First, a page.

Michael pondered for a moment then replied, “I appreciate it, but I’m happy to report that Patrick is alive and well. It’s just that I, myself, gave up drinking for Lent.”
Onto the quiz and GO CATS GO!
- None. Open book, open search engine, text/phone/email-a-friend.
- Exception – but one that is loosely enforced – #5 isn’t open book. (“loosely enforced” = “aspirational”)
- Unless stated otherwise, the Vermont Rules of Professional Conduct apply
- Team entries welcome, creative team names even more welcome.
- E-mail answers to email@example.com
- I’ll post the answers & Honor Roll on Monday
- Please don’t use the “comment” feature to post your answers
- Please consider sharing the quiz with friends & colleagues
- Please consider sharing the quiz on social media. Hashtag it – #fiveforfriday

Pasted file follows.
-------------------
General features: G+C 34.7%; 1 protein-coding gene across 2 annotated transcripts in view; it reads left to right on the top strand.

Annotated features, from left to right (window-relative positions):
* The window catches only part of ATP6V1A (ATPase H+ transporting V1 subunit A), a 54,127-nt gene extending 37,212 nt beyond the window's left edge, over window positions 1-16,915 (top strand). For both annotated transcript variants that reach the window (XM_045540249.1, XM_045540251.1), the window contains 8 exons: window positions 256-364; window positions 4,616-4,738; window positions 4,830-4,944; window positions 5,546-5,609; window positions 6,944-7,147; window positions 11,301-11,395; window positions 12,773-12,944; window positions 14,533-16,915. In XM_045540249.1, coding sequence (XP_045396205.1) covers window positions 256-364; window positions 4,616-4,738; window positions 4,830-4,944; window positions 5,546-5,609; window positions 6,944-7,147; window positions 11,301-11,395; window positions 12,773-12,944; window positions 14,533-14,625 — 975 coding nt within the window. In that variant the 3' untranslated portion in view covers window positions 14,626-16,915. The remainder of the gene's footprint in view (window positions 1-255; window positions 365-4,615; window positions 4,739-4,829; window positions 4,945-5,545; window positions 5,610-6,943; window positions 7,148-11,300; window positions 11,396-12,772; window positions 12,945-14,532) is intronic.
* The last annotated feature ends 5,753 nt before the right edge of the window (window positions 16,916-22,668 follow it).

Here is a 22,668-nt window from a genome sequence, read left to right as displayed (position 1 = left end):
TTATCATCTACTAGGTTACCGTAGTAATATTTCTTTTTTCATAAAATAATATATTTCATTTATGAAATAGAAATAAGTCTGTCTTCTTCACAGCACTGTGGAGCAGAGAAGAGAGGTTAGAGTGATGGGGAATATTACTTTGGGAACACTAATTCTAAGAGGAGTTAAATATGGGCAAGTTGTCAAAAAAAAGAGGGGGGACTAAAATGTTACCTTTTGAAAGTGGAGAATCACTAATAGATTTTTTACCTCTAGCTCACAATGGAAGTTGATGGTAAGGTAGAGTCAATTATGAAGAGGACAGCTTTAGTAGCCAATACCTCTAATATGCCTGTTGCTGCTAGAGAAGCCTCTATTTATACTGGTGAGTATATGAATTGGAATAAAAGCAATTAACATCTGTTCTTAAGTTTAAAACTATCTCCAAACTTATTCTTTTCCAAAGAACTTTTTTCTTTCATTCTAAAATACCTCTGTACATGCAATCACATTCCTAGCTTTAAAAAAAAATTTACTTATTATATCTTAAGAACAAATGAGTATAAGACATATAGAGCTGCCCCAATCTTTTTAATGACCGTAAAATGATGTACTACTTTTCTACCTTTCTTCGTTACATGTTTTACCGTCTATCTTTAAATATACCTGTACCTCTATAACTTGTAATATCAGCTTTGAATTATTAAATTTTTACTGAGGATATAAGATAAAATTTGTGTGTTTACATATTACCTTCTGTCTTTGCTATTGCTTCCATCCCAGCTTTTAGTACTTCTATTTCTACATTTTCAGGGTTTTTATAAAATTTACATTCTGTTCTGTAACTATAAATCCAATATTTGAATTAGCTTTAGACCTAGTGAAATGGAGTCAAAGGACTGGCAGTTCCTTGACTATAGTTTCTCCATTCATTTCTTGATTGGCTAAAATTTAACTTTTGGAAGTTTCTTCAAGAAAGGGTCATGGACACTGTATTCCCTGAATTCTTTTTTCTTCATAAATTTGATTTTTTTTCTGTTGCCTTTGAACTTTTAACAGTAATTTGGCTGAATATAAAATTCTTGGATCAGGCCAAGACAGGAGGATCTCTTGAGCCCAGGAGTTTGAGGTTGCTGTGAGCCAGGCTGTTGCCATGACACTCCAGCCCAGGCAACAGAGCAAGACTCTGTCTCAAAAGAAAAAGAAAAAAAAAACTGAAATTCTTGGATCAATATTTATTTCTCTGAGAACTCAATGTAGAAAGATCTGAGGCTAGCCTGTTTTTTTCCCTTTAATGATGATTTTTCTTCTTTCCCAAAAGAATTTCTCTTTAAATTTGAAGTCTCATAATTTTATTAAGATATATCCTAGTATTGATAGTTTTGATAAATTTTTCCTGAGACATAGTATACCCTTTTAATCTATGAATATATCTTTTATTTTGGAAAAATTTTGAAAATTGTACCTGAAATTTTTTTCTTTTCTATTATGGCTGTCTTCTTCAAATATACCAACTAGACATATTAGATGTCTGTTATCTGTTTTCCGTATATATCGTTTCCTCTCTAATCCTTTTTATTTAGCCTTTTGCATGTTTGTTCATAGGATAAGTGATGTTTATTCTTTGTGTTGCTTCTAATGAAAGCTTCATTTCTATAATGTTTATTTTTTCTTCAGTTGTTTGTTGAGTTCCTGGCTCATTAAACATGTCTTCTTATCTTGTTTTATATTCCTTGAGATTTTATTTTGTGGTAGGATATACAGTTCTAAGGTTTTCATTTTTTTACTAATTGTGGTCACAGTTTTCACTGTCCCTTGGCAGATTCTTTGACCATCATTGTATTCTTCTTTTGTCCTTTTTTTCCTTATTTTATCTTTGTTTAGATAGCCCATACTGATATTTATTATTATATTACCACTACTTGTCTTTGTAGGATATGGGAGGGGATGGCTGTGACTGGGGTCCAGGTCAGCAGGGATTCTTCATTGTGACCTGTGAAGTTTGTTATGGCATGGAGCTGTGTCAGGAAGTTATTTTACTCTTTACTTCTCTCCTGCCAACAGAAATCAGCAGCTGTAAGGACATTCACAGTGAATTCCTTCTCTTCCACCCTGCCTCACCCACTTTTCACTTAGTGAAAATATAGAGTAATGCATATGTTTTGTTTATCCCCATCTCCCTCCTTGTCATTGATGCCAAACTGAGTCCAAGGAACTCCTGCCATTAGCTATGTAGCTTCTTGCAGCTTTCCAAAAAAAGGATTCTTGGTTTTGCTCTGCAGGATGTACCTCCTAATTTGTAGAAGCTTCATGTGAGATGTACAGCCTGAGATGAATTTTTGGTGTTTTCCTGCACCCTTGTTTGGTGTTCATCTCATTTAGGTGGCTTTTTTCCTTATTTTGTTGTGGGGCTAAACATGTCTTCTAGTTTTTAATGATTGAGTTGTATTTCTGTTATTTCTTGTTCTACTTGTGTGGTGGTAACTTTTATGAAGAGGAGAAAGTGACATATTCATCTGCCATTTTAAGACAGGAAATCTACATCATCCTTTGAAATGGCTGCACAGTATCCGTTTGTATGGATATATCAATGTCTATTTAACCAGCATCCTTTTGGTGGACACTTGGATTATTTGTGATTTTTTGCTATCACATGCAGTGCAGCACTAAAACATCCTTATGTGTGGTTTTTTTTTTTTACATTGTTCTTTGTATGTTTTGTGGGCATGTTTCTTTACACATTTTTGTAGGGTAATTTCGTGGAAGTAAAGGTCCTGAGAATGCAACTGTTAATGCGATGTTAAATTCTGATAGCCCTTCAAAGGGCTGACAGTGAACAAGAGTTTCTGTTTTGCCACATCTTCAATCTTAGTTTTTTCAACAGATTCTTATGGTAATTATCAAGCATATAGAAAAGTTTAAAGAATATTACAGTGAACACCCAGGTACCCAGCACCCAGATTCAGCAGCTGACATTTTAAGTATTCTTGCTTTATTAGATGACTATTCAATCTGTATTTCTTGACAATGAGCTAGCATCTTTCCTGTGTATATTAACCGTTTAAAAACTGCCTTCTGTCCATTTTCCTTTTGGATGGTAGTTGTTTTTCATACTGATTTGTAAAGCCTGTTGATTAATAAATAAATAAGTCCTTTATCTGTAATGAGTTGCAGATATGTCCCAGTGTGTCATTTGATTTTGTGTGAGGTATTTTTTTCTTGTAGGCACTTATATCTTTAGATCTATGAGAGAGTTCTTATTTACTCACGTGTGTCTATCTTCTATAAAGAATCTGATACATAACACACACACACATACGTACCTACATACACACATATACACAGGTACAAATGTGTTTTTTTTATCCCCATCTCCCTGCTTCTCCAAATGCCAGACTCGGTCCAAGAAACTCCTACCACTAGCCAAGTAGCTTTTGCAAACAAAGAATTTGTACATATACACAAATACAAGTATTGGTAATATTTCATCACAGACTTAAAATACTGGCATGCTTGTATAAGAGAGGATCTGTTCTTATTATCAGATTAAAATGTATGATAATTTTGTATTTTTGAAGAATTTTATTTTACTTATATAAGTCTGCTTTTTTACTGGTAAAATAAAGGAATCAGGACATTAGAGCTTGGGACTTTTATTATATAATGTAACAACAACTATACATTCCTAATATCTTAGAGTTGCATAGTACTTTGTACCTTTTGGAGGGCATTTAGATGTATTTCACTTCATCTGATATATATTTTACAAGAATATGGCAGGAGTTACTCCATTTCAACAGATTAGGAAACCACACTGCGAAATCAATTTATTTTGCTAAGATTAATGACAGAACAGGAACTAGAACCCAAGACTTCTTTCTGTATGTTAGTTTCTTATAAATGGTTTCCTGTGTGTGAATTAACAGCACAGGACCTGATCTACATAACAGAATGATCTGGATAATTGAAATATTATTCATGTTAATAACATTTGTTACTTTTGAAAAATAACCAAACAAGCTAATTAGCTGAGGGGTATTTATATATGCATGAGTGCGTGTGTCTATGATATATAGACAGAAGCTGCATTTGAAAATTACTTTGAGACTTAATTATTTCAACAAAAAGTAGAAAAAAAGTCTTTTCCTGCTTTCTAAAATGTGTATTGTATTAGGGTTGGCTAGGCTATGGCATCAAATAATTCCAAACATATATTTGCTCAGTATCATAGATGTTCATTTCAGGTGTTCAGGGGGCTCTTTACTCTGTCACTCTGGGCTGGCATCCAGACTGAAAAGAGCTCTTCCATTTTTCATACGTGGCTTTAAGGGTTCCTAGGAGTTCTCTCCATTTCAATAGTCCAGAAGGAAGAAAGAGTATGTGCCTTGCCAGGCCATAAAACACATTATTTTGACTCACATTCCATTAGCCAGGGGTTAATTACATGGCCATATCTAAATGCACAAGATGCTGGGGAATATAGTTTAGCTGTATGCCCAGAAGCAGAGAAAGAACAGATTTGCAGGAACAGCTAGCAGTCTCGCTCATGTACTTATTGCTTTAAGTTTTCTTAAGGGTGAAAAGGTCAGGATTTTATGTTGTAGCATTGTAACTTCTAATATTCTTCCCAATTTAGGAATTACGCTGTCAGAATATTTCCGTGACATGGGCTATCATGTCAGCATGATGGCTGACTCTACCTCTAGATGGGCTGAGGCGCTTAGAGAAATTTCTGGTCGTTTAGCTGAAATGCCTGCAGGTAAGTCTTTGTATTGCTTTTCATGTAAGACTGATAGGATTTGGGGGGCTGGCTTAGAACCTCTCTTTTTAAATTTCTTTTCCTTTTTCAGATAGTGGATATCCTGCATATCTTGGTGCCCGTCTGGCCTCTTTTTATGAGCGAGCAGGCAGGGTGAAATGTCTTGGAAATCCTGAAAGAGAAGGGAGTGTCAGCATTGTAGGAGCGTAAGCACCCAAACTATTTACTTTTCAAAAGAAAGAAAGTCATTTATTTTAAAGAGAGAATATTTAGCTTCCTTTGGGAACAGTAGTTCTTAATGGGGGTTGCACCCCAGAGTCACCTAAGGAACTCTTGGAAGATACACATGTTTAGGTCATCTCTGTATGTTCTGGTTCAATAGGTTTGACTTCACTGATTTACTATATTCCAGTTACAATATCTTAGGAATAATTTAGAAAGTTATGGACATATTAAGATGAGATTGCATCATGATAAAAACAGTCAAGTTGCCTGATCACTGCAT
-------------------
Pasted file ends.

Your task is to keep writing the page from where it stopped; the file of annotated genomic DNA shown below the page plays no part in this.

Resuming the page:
True or False.
A lawyer cannot be disciplined for trying, but failing, to violate the Rules of Professional Conduct. That is, discipline can only be imposed for an actual violation.
Aside: imagine being too incompetent to be incompetent?
Which does not belong with the others?
- A. the time & labor required, as well as the skills requisite to perform the legal services properly
- B. continued representation will result in a violation of the rules.
- C. the lawyer is discharged.
- D. the lawyer’s physical or mental condition materially impairs the lawyer’s ability to represent the client.
Lawyer called me with an inquiry. I listened, then said: “it depends, did you receive information that could be significantly harmful to that person?”
My words “that person” refers to:
A. a prospective client who met with, but did not retain, Lawyer.
B. a prospective juror
C. an opposing party who mistakenly emailed Lawyer
D. a current client who intends to commit a crime
Generally, a lawyer “shall not acquire a proprietary interest” in the client’s cause of action or in the subject matter of the litigation that the lawyer is conducting for the client. There are two exceptions.
Rule 1.1 requies an attorney to provide clients with competent representation.